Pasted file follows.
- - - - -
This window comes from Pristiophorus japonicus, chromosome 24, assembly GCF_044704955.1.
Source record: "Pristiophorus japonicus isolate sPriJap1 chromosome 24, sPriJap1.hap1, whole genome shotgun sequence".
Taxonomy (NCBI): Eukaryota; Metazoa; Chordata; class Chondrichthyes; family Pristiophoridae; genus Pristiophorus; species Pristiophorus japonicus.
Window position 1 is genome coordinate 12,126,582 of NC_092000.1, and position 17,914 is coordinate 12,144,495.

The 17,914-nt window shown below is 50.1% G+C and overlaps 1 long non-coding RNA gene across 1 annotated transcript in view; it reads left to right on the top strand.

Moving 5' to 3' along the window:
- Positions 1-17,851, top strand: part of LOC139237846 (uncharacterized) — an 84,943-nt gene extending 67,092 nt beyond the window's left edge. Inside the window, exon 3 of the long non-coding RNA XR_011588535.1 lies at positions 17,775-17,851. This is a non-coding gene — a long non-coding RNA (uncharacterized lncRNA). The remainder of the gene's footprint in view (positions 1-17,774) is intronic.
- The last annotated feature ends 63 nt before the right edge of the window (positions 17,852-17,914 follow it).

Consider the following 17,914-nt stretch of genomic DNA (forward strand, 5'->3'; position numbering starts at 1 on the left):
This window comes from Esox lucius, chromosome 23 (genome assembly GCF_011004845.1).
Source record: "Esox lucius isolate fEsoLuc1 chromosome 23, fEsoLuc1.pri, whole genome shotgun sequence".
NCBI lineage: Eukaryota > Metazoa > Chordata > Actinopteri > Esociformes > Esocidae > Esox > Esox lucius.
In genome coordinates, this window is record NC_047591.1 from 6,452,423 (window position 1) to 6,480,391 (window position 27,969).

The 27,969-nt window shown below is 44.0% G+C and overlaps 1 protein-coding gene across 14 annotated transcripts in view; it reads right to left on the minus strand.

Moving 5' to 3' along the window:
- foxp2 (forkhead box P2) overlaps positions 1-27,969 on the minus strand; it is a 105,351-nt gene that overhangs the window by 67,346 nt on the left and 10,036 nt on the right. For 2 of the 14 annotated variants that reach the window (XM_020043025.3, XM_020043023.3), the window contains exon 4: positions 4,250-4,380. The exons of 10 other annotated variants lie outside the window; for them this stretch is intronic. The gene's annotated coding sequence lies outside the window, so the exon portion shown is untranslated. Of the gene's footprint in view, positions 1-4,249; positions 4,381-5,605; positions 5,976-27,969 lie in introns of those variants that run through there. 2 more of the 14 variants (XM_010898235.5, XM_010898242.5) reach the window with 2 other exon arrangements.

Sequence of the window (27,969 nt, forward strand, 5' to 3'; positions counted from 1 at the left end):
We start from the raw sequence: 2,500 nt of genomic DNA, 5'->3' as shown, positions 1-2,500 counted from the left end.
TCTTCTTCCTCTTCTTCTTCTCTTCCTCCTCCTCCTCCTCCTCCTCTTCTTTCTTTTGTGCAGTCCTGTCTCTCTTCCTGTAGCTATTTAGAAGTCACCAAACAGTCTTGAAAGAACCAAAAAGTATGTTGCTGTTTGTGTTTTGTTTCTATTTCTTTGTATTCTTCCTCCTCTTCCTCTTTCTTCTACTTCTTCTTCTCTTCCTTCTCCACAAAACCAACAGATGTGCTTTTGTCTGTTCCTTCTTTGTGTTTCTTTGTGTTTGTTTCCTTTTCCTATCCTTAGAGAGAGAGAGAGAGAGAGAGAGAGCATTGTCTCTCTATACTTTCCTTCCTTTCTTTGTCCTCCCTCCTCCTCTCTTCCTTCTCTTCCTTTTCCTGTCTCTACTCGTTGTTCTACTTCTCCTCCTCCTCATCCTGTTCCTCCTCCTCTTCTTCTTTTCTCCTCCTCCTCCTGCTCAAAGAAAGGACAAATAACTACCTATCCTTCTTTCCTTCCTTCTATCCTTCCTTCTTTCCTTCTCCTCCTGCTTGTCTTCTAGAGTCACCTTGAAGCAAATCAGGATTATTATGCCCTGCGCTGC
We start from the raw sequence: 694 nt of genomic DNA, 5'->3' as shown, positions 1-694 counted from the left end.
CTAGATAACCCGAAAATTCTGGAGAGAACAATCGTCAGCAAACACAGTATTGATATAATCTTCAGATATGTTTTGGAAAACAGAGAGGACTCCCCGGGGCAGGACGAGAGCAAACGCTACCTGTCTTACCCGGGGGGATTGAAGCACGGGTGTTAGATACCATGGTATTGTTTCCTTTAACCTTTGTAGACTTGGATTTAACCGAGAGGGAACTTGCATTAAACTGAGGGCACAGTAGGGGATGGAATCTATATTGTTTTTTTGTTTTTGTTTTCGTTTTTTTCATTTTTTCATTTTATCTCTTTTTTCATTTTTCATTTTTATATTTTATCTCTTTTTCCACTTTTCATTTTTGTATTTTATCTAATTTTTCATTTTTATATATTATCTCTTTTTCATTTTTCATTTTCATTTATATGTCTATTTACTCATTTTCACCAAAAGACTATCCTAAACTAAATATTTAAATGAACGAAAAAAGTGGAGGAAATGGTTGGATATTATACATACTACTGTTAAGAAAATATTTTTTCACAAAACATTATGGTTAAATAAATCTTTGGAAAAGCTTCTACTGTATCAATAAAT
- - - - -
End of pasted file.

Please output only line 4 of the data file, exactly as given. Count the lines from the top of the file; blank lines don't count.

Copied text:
Window position 1 is genome coordinate 12,126,582 of NC_092000.1, and position 17,914 is coordinate 12,144,495.